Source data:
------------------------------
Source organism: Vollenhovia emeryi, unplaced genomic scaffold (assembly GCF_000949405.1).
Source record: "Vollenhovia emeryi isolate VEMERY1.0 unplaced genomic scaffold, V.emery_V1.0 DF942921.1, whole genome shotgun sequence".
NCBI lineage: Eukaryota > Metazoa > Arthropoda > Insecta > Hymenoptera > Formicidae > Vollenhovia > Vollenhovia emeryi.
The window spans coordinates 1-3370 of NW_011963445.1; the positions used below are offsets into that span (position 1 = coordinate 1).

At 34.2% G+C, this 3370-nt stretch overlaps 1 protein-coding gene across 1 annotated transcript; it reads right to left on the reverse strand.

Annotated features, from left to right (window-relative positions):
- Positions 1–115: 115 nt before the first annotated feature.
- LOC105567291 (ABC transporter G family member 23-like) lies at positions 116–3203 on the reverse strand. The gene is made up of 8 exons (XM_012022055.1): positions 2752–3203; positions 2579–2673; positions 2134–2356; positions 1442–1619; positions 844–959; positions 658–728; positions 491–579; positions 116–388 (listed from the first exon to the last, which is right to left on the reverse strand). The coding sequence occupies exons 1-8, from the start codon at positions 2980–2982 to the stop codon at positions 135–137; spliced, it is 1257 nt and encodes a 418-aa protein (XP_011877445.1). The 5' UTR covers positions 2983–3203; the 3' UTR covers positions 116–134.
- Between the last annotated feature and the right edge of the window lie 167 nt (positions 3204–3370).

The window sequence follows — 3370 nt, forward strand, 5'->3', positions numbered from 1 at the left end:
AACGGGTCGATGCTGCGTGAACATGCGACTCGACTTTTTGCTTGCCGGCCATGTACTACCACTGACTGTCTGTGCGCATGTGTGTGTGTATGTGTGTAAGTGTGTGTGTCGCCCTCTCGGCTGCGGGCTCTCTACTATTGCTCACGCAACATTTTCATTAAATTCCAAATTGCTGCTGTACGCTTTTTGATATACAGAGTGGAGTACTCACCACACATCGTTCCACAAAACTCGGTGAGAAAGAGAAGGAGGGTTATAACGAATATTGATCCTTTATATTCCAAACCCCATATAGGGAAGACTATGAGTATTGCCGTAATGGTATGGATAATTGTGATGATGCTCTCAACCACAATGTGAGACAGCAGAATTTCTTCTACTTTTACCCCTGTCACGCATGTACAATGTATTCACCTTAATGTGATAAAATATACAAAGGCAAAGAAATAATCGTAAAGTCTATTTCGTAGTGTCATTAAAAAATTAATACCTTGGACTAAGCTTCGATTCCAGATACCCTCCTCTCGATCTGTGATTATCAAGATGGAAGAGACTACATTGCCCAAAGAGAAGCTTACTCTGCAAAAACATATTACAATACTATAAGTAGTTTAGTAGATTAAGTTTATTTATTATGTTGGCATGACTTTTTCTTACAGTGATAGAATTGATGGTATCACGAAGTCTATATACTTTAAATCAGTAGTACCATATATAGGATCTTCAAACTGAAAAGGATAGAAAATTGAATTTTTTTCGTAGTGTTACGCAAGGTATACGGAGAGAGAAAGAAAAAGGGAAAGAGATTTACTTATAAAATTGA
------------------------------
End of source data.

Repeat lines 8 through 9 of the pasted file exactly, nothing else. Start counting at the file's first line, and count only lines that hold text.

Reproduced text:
- LOC105567291 (ABC transporter G family member 23-like) lies at positions 116–3203 on the reverse strand. The gene is made up of 8 exons (XM_012022055.1): positions 2752–3203; positions 2579–2673; positions 2134–2356; positions 1442–1619; positions 844–959; positions 658–728; positions 491–579; positions 116–388 (listed from the first exon to the last, which is right to left on the reverse strand). The coding sequence occupies exons 1-8, from the start codon at positions 2980–2982 to the stop codon at positions 135–137; spliced, it is 1257 nt and encodes a 418-aa protein (XP_011877445.1). The 5' UTR covers positions 2983–3203; the 3' UTR covers positions 116–134.
- Between the last annotated feature and the right edge of the window lie 167 nt (positions 3204–3370).